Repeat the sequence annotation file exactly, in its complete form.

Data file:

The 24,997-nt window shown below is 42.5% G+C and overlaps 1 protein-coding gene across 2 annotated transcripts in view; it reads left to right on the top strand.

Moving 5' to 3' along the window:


The 24,997-nt window shown below is 42.5% G+C and overlaps 1 protein-coding gene across 2 annotated transcripts in view; it reads left to right on the top strand.

Moving 5' to 3' along the window: